Aw, man, you guys, that wedding sounded so lovely.  Hooray for marriage!  Marriage is so awesome.  (Mom, thanks for the details about colors, etc.  I would love to see some pictures if you took any!)  I loved Wayne's description of being in the sealing room.  Made me think of GMH:  "...it gathers to a greatness...it will flame out like shining from shook foil...because the Holy Ghost broods over the bent/world with warm breast and with Ah! bright wings".  It sounded so light-filled and lovely.

I can't wait for those moments in our family! When it flames out like shining from shook foil.  I mean, they are happening.  They are happening all the time.  Mom, I loved your description of how the little boys helped out preparing for that breakfast.  Tell each one of them that I love him and miss him.

Sheesh, you guys, I love you so much!

I live in the middle of the Atlantic Ocean.  It is BEAUTIFUL here.  Everything about it is tranquil.  The weather is mild (VERY humid), breezy/rainy/sunny/cloudy.  People are totally chill about talking to you in the street about Jesus for 15 minutes.  They are also totally chill about not really keeping appointments ... but it's all good.  :)  We have an actual chapel, which is gorgeous.  We have a branch with its own leadership!  Wow!  I cannot express how much of a relief that is.  Church was so relaxing yesterday.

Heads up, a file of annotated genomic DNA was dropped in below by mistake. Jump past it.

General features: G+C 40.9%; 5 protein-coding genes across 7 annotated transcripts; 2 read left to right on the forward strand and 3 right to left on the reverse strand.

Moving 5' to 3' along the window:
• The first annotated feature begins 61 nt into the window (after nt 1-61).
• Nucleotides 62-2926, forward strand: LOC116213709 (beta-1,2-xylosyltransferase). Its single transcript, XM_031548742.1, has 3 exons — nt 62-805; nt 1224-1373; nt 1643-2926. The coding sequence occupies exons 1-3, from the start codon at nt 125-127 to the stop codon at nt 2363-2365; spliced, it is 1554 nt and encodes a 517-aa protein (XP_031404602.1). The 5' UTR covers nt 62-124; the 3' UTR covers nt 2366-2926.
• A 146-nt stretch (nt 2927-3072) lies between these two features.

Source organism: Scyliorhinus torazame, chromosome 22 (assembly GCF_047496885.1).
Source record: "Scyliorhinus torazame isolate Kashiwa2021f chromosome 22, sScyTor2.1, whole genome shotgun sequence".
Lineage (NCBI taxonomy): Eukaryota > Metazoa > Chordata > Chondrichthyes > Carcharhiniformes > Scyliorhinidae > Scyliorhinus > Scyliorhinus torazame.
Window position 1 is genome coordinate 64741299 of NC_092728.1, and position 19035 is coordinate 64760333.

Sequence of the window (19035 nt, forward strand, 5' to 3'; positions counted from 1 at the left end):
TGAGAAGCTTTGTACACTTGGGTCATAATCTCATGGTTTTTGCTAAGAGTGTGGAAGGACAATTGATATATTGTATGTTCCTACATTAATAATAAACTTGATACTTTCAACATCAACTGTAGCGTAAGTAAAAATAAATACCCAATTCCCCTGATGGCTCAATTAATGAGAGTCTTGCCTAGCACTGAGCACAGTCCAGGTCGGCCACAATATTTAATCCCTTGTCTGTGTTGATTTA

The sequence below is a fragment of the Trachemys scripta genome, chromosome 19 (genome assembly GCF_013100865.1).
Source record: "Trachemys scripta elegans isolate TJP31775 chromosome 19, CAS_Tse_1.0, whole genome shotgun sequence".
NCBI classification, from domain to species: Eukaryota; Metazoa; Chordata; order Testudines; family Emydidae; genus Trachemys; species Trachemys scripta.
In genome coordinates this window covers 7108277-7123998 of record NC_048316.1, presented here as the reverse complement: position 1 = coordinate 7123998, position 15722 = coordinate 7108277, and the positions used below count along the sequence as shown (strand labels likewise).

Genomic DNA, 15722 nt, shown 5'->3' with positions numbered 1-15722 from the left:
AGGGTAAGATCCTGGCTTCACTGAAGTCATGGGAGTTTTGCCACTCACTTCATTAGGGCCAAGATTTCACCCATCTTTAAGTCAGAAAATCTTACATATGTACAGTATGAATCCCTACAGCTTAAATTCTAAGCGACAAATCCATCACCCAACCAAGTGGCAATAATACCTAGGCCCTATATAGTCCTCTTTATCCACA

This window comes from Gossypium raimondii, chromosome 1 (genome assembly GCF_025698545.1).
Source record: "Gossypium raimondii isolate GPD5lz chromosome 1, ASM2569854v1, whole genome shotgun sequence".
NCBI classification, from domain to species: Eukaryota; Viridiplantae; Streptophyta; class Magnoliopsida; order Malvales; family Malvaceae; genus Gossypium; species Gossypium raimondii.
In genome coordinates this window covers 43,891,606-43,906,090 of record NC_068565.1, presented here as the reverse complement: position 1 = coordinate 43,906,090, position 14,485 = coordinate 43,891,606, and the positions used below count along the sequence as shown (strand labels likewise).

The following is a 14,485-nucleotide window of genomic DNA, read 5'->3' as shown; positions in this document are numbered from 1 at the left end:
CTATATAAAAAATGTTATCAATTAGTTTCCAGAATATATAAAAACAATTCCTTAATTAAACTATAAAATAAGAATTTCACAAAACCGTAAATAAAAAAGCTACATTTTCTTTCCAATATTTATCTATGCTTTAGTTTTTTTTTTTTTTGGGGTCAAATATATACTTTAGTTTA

To answer Wayne's questions: There is a district in the Azores.  We have a branch in Ponta Delgada (2 elders plus us here), a branch in Ribeira Grande (2 elders there), and a group in Vila Franca (2 elders there, one of whom is the group leader).  There are also 2 branches on the island Terceira -- one on a military base and the other is Portuguese.  I think Terceira has 2 elders and 2 sisters.  They usually leave missionaries on the islands for a while, I hear.